U.K. Prime Minister Grilled About Rupert Murdoch’s News Corp. Bid for BSkyB
David Cameron in an emergency question session in parliament reiterates his stance that the Leveson Inquiry into media standards is the best way to uncover what went on between the British government and the entertainment conglomerate.
LONDON – British prime minister David Cameron had to change his schedule Monday to go before the U.K. parliament to make a statement and face questions about U.K. Culture Secretary Jeremy Hunt’s conduct during Rupert Murdoch's News Corp.'s failed bid to acquire full control of U.K. pay TV operator BSkyB.
Cameron reiterated his view that the Leveson Inquiry, set up to probe the media's relationship with politics and the public, is the best and most robust way to establish what went on between Hunt, his department and News Corp.’s bid for BSkyB.
The prime minister also reiterated in front of the parliament that there was no "grand bargain" with News Corp. that promised it a positive regulatory review of the deal in return for media support of Cameron's conservative party. The Murdochs also denied that there was a deal in place under oath at the Leveson enquiry, and Hunt will do the same when he gives evidence to Leveson.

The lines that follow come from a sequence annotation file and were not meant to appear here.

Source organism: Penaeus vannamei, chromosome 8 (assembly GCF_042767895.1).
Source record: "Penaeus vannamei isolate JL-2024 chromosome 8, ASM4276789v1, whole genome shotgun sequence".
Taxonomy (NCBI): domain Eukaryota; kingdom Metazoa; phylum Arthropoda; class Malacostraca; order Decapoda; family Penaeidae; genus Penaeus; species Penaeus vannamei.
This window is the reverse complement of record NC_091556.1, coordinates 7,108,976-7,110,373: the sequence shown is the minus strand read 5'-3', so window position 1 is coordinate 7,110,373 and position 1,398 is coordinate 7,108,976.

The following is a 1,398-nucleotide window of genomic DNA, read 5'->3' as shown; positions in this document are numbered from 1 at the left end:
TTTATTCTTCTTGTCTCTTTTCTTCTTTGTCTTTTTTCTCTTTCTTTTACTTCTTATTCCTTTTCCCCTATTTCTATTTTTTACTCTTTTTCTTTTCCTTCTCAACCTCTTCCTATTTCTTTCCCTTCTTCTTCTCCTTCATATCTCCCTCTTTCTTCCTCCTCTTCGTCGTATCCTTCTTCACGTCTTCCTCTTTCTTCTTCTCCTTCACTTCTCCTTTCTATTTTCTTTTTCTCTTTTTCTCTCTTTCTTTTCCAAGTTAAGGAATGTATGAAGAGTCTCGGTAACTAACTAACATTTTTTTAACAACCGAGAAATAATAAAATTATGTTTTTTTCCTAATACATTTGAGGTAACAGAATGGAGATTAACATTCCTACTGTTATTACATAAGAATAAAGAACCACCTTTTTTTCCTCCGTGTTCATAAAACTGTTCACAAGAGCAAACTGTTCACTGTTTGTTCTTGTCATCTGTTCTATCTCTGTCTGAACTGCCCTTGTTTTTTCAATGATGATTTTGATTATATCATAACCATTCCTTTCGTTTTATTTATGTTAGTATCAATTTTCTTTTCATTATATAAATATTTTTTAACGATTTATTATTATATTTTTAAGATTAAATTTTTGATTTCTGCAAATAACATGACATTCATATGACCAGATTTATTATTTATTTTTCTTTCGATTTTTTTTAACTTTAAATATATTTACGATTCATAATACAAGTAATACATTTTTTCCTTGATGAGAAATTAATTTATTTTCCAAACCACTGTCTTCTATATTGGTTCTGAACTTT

The prime minister was called back to parliament to make his statement following a demand by the opposition Labour Party that Cameron answer “an emergency question” on whether or not Hunt breached the ministerial code in his dealings with Murdoch and his company during the time of the takeover process.
The prime minister spent almost an hour defending his stance that Hunt followed the advice of independent regulators and that the Leveson Inquiry was the best method of discovering what went on. Cameron pointed out that the culture secretary had taken a quartet of decisions that went against the wishes of News Corp. Cameron also said he has seen no evidence that Hunt broke the ministerial code.
Following appearances by Rupert and James Murdoch in front of the inquiry last week, Hunt came under pressure to resign as the opposition has argued he had inappropriately close contact with News Corp. during the review of the proposed transaction. His special adviser Adam Smith quit, saying his interaction with News Corp. reps had been unauthorized and went too far. Hunt is expected to tell his side of the story in front of the Leveson Inquiry in the near future, having already pledged not to resign.
Cameron said that ministers giving evidence under oath to a judicial inquiry had a greater chance of getting to the truth than a ministerial conduct inquiry that would be conducted behind closed doors and not have the same rigor when it came to calling on evidence.
Leveson said late last week that it was not for him to rule on whether or not a minister had broken a code. But Cameron said that he wanted the Leveson Inquiry to run its full course and that Labour was using it for political purposes.
Labour leader Ed Miliband said Hunt was in clear breach of the ministerial code of conduct and that Hunt had omitted to fully reveal to parliament before the Leveson Inquiry the extent of the communication between his department and News Corp.